Although some Yelpers are too “scared” or “disgusted” to enjoy these experiences, others seem to be thrilled. Those often appear to be driven by a refined knowledge of good food, superior moral values, and somewhat countercultural attitudes. Their ability to recognize talent in “innovative young chefs” who “prepare food to perfection” comes from “having travelled all over the world” and “eaten in some of the country’s best restaurants”— credentials that reveal a mobility and privilege denied to those who work and live in ethnic enclaves.
Many Yelpers congratulate themselves for uplifting ethnic restaurants, highlighting their eagerness to “support immigrants,” “build a vibrant community,” “boost ethnic entrepreneurship,” and “do their share to help Black-owned businesses.” For some, this reflects an oppositional ethos, including a rejection of the corporate food system and a return to simpler and healthier eating. Such moral superiority is also tied to multiculturalism and the notion that eating other people’s food is a sign of open-mindedness, cosmopolitanism, and even anti-racism. Enjoying a taco or sambusa is seen as a benevolent act that lifts up marginalized people, but it focuses more on the good deed of consumers than on the struggles of producers, doing little to challenge racial inequality.
Authenticity, Cosmopolitanism, and Gentrification
The idea of authenticity is omnipresent in Yelp reviews and is the highest praise offered to ethnic restaurants. Authenticity is typically based on aesthetic and symbolic factors such as décor, presentation, and iconic ingredients, rather than on the people who cook food from their homelands and the journeys that produced such food. In that sense, authenticity represents an outsider’s perspective on the originality of food, cementing otherness and denying self-identification and fluidity.
Interestingly, the most authentic restaurants, based on how often Yelpers mention authenticity, are not located in neighborhoods where ethnic businesses serve their own people, but in areas where the foodscape is in the process of becoming more cosmopolitan and oriented toward white consumers. In these borderlands between busy commercial districts and “off-the-beaten path” destinations, new or revamped restaurants market themselves as authentic to outsiders by investing in aesthetics, appropriating and “elevating” ethnic foods, and curating the past to create flattened symbols of ethnicity that are appealing to Yelpers’ imaginaries of what authenticity means.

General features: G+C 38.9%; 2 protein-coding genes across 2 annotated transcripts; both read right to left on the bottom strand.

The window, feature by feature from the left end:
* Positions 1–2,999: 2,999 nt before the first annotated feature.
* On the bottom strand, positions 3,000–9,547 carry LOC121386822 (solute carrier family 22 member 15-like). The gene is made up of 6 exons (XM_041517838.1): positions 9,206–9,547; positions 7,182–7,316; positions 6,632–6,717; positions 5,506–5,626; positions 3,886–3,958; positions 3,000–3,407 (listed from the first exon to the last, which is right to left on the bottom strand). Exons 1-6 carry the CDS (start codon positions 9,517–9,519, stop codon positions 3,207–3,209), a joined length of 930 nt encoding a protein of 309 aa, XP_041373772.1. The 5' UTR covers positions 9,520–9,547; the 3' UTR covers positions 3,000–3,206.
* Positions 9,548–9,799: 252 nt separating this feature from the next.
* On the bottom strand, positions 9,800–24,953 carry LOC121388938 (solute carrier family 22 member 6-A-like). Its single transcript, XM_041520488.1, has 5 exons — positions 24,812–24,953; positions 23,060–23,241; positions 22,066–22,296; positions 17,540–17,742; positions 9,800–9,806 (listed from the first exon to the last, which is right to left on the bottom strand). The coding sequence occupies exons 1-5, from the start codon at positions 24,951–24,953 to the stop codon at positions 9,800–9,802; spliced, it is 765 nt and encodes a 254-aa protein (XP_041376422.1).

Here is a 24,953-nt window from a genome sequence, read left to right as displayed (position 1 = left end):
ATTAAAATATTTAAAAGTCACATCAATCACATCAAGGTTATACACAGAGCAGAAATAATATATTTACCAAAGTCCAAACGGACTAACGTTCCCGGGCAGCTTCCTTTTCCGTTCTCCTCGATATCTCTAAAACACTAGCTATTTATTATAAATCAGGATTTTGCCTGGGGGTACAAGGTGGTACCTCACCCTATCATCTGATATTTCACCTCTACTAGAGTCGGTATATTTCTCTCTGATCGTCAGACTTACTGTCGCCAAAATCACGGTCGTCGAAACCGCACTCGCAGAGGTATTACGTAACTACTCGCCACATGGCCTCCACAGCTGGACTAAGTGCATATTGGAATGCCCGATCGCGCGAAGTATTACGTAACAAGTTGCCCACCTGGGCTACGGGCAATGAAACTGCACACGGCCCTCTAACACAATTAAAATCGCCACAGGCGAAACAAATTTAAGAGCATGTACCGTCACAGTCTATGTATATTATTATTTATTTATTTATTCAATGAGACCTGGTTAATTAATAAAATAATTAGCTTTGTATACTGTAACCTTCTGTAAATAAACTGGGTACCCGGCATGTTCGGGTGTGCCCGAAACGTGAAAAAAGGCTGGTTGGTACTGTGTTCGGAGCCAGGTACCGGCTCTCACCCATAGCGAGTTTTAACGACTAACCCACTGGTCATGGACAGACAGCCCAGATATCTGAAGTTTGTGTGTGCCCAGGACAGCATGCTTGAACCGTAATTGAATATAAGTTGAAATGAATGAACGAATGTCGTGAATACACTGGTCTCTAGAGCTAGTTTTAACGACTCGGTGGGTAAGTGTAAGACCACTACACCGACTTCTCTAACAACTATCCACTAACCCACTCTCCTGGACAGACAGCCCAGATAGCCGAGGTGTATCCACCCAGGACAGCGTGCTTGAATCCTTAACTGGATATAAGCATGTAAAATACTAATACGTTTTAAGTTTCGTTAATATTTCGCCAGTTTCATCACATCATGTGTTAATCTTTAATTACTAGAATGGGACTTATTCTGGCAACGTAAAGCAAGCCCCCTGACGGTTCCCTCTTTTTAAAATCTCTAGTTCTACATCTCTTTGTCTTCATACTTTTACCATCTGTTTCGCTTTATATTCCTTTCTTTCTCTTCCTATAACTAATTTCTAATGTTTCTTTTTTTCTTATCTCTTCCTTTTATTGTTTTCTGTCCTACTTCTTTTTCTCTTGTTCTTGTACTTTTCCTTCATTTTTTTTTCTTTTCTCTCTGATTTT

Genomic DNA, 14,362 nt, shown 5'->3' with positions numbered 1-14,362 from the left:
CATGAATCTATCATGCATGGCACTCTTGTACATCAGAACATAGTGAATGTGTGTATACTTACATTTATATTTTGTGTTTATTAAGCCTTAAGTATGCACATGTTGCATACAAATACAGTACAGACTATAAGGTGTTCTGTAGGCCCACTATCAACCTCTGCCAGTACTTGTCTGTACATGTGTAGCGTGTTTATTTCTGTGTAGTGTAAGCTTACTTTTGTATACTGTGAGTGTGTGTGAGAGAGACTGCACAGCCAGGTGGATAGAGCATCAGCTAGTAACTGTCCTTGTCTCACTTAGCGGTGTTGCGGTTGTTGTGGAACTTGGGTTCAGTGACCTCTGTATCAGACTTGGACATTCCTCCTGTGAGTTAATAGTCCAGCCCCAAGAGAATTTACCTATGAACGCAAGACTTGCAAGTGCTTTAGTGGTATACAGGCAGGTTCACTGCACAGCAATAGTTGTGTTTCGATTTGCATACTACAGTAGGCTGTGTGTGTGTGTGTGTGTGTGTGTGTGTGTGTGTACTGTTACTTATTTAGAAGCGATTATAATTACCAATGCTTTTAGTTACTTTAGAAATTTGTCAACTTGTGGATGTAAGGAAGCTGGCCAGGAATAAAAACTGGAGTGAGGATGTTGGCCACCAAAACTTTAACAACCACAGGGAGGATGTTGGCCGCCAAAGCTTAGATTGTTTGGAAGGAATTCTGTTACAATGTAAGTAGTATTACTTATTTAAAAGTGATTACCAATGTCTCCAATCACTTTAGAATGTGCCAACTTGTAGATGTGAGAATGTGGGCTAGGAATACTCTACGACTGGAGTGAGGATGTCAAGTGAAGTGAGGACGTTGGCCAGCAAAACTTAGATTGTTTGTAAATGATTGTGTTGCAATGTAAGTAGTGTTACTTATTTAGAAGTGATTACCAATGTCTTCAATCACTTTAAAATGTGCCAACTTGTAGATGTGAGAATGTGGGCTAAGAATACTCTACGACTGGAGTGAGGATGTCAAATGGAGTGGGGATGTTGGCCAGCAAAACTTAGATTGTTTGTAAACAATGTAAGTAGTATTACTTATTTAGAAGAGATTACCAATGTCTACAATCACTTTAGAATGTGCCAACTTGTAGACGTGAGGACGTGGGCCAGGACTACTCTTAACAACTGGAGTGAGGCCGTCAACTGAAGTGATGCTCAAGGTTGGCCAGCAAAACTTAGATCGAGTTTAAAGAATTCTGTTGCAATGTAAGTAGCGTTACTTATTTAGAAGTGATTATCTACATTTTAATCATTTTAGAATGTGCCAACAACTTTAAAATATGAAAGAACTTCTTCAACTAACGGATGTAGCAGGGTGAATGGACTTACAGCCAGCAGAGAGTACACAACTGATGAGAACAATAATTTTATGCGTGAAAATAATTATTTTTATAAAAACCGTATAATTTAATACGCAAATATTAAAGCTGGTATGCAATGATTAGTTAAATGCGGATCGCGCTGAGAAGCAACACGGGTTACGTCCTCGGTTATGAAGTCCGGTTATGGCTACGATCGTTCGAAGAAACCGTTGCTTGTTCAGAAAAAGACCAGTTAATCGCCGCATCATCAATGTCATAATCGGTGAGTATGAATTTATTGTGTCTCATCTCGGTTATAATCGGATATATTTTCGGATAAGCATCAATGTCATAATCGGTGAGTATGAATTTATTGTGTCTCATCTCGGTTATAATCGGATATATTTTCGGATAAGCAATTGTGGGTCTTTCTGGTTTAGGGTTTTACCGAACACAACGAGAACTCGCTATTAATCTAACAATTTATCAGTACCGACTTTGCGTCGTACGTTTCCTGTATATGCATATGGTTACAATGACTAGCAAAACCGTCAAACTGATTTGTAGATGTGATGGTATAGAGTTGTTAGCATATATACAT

Ironically, in Yelpers’ praises of authentic restaurants, ethnicity appears to be taking a back seat. Instead, reviewers turn their attention to consumers and their experiences, emphasizing the “diverse and eclectic crowds” of like-minded people delighting in exotic food, while rarely acknowledging the presence of immigrants working behind the kitchen doors and living in surrounding areas. In other words, the ethnic becomes cosmopolitan. This switch reflects and influences the gentrification trends I have documented in my research on San Diego’s foodscape over the past decade.
As food draws newcomers to places like Barrio Logan and City Heights, the long-time residents and businesses who have built their ethnic foodscapes are gradually displaced by higher rents, inflated food prices, changing menus, and a disappearing way of life and sense of community. They no longer feel at home in a cosmopolitan foodscape that simultaneously praises their culture but ignores their everyday struggles. Will these gentrified foodscapes eventually become inauthentic?
Pascale Joassart-Marcelli is Professor of Geography and Director of the Interdisciplinary Urban Studies and the new Food Studies programs at San Diego State University, where she teaches courses on food geographies and conducts research on food, ethnicity and the contemporary city. She is the author of The $16 Taco, coming out in October from the University of Washington Press and co-editor of Food and Place.